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CSO’s June fare offered smart change of pace, and a swim with ‘Jaws’ live tops off the month

Submitted by on Jun 26, 2017 – 3:07 pm

Review: Riccardo Muti and Susanna Mälkki led Chicago Symphony in concerts suited to summer’s arrival. Now, about that pesky fish… 
By Nancy Malitz

Bustin’ with freshness, the Chicago Symphony Orchestra’s June has been almost a season unto itself. The programs have been rich and novel, yet imbued with summer’s ease, a delight for the ears of casually clad attendees who’ve packed the houses. They’ve been treated to the full symphony with choruses and soloists in programs of considerable class, as the names of Riccardo Muti, Susanna Mälkki, John Williams and Branford Marsalis imply.

I think the CSO is on to something with its laid-back summer vibe. In years past, the season has culminated in programs themed to Big Ideas, with massive works, conference-style gatherings, vaunted multimedia efforts and ambitious community tie-ins. Whether French Reveries and Passions, or Soviet-themed Truth to Power, or just plain Bruckner-intensive, these efforts for all their worthiness have run the risk of exhausting the CSO’s forces and overwhelming their audience, especially given the distractions of sails gleaming on sunlit blue.

What the orchestra has done this late season is to chart a clever course between outright pops and more serious stuff, competing with the free outdoor concerts at the Grant Park Music Festival by offering the CSO’s A-list of artists and encouraging them to have some fun. This music director Muti surely did June 22-25 in his Toscanini-style, all-Italia program of opera excerpts for chorus and orchestra, winding up with a scene for basso Riccardo Zanellato as the brilliant dark angel of Faustian legend.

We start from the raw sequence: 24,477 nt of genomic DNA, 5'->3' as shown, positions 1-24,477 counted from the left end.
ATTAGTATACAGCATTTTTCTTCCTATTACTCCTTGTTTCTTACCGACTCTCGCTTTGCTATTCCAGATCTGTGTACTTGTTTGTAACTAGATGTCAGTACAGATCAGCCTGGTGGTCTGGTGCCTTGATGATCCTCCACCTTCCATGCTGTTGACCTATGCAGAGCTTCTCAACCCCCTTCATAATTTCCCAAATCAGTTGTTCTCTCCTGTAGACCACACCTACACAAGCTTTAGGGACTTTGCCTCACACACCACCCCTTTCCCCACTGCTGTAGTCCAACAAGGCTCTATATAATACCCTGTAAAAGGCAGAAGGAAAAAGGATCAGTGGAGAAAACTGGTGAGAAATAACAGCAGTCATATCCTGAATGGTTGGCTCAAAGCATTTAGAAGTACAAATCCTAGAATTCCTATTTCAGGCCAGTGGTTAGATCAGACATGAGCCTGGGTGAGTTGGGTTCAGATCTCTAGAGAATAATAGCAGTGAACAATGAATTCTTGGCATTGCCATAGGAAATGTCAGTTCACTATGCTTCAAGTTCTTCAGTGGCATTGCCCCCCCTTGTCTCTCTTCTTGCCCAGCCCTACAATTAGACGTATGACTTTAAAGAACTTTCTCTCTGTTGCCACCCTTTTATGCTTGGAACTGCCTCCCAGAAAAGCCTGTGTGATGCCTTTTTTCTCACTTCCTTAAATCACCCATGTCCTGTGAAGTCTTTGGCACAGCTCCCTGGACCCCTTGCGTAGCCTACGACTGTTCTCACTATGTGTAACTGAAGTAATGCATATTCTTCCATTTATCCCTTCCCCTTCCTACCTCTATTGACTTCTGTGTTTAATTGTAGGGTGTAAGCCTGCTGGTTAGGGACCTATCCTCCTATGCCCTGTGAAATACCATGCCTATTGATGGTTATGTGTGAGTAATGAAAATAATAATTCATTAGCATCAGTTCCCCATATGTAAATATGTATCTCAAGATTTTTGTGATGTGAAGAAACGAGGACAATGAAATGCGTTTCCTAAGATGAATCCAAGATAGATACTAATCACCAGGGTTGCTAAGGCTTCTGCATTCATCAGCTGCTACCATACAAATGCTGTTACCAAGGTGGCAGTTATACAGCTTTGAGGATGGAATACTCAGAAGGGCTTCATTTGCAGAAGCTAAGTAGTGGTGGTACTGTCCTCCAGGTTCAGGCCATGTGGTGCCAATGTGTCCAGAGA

The meaty focus of Muti’s festive program was the complete Prologue to Arrigo Boito’s opera “Mefistofele,” based on the Faust story but emphasizing the view of the hissing ensnarer of souls. The 26-minute scene was the prize of the concert, a feast of danger and dissonance as the arrogantly witty Mefistofele was prodded by the mystical choir (the Chicago Symphony Chorus and the Chicago Children’s Choir) into a wager for the soul of Faust.

There may be some Chicago stalwarts who were actually in attendance in 1961 when Boris Christoff sang the title role at the Lyric Opera with Antonino Votto (teacher of Riccardo Muti) in the pit; perhaps more heard Samuel Ramey sing it in the ’90s under Bruno Bartoletti or György Rath. Yet I would wager that this visionary opera, with its extraordinary harmonic palette and gestures that shake like an angry fist – by a composer who most think of as Verdi’s late-in-life librettist – was a profoundly new experience under Muti”s hand.

Even for one who knows this work, Muti’s richly detailed exploration of Boito’s words and music was revelatory. And Zanellato played God’s confident combatant as one intellectually engaged for battle, scornful of the superior harmonies of Paradise.